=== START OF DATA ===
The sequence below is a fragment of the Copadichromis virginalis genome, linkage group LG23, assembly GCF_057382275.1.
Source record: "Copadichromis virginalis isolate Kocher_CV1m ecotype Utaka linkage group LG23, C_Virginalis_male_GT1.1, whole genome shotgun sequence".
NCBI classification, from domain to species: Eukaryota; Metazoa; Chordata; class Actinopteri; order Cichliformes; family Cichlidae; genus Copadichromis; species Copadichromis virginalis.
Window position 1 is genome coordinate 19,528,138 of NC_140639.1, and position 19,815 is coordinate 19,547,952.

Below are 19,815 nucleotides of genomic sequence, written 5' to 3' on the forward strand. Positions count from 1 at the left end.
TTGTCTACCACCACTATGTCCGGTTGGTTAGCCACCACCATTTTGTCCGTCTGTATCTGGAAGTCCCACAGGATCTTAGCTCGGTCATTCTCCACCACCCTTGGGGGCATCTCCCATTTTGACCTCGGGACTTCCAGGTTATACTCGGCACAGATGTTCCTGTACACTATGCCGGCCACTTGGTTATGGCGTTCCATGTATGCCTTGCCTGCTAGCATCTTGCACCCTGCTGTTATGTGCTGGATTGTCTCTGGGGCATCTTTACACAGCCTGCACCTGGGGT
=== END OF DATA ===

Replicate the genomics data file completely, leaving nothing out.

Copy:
The sequence below is a fragment of the Copadichromis virginalis genome, linkage group LG23, assembly GCF_057382275.1.
Source record: "Copadichromis virginalis isolate Kocher_CV1m ecotype Utaka linkage group LG23, C_Virginalis_male_GT1.1, whole genome shotgun sequence".
NCBI classification, from domain to species: Eukaryota; Metazoa; Chordata; class Actinopteri; order Cichliformes; family Cichlidae; genus Copadichromis; species Copadichromis virginalis.
Window position 1 is genome coordinate 19,528,138 of NC_140639.1, and position 19,815 is coordinate 19,547,952.

Below are 19,815 nucleotides of genomic sequence, written 5' to 3' on the forward strand. Positions count from 1 at the left end.
TTGTCTACCACCACTATGTCCGGTTGGTTAGCCACCACCATTTTGTCCGTCTGTATCTGGAAGTCCCACAGGATCTTAGCTCGGTCATTCTCCACCACCCTTGGGGGCATCTCCCATTTTGACCTCGGGACTTCCAGGTTATACTCGGCACAGATGTTCCTGTACACTATGCCGGCCACTTGGTTATGGCGTTCCATGTATGCCTTGCCTGCTAGCATCTTGCACCCTGCTGTTATGTGCTGGATTGTCTCTGGGGCATCTTTACACAGCCTGCACCTGGGGT